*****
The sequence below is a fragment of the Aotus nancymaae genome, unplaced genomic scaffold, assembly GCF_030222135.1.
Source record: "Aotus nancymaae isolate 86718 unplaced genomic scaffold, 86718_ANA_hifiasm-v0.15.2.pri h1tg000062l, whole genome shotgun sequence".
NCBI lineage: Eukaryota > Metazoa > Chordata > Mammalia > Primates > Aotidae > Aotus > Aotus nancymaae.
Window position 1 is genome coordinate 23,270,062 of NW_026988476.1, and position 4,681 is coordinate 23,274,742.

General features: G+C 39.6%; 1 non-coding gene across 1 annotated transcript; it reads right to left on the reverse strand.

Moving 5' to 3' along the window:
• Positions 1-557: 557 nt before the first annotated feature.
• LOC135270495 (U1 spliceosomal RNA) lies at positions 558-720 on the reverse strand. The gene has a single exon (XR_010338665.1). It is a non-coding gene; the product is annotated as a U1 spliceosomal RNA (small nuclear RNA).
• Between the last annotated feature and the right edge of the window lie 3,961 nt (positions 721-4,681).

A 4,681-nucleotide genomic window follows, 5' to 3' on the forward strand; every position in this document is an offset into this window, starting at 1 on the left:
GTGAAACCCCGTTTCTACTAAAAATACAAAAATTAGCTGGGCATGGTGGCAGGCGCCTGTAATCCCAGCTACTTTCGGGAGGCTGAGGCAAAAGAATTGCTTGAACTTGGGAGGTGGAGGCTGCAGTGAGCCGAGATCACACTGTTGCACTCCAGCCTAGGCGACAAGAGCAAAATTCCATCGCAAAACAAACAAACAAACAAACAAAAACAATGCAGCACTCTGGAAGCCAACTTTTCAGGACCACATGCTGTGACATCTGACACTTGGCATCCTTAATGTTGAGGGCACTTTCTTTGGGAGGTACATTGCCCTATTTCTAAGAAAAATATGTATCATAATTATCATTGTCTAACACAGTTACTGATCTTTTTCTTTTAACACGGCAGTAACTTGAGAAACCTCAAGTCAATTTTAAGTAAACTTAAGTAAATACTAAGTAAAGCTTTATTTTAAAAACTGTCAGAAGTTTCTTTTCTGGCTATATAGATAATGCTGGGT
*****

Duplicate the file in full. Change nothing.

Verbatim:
The sequence below is a fragment of the Aotus nancymaae genome, unplaced genomic scaffold, assembly GCF_030222135.1.
Source record: "Aotus nancymaae isolate 86718 unplaced genomic scaffold, 86718_ANA_hifiasm-v0.15.2.pri h1tg000062l, whole genome shotgun sequence".
NCBI lineage: Eukaryota > Metazoa > Chordata > Mammalia > Primates > Aotidae > Aotus > Aotus nancymaae.
Window position 1 is genome coordinate 23,270,062 of NW_026988476.1, and position 4,681 is coordinate 23,274,742.

General features: G+C 39.6%; 1 non-coding gene across 1 annotated transcript; it reads right to left on the reverse strand.

Moving 5' to 3' along the window:
• Positions 1-557: 557 nt before the first annotated feature.
• LOC135270495 (U1 spliceosomal RNA) lies at positions 558-720 on the reverse strand. The gene has a single exon (XR_010338665.1). It is a non-coding gene; the product is annotated as a U1 spliceosomal RNA (small nuclear RNA).
• Between the last annotated feature and the right edge of the window lie 3,961 nt (positions 721-4,681).

A 4,681-nucleotide genomic window follows, 5' to 3' on the forward strand; every position in this document is an offset into this window, starting at 1 on the left:
GTGAAACCCCGTTTCTACTAAAAATACAAAAATTAGCTGGGCATGGTGGCAGGCGCCTGTAATCCCAGCTACTTTCGGGAGGCTGAGGCAAAAGAATTGCTTGAACTTGGGAGGTGGAGGCTGCAGTGAGCCGAGATCACACTGTTGCACTCCAGCCTAGGCGACAAGAGCAAAATTCCATCGCAAAACAAACAAACAAACAAACAAAAACAATGCAGCACTCTGGAAGCCAACTTTTCAGGACCACATGCTGTGACATCTGACACTTGGCATCCTTAATGTTGAGGGCACTTTCTTTGGGAGGTACATTGCCCTATTTCTAAGAAAAATATGTATCATAATTATCATTGTCTAACACAGTTACTGATCTTTTTCTTTTAACACGGCAGTAACTTGAGAAACCTCAAGTCAATTTTAAGTAAACTTAAGTAAATACTAAGTAAAGCTTTATTTTAAAAACTGTCAGAAGTTTCTTTTCTGGCTATATAGATAATGCTGGGT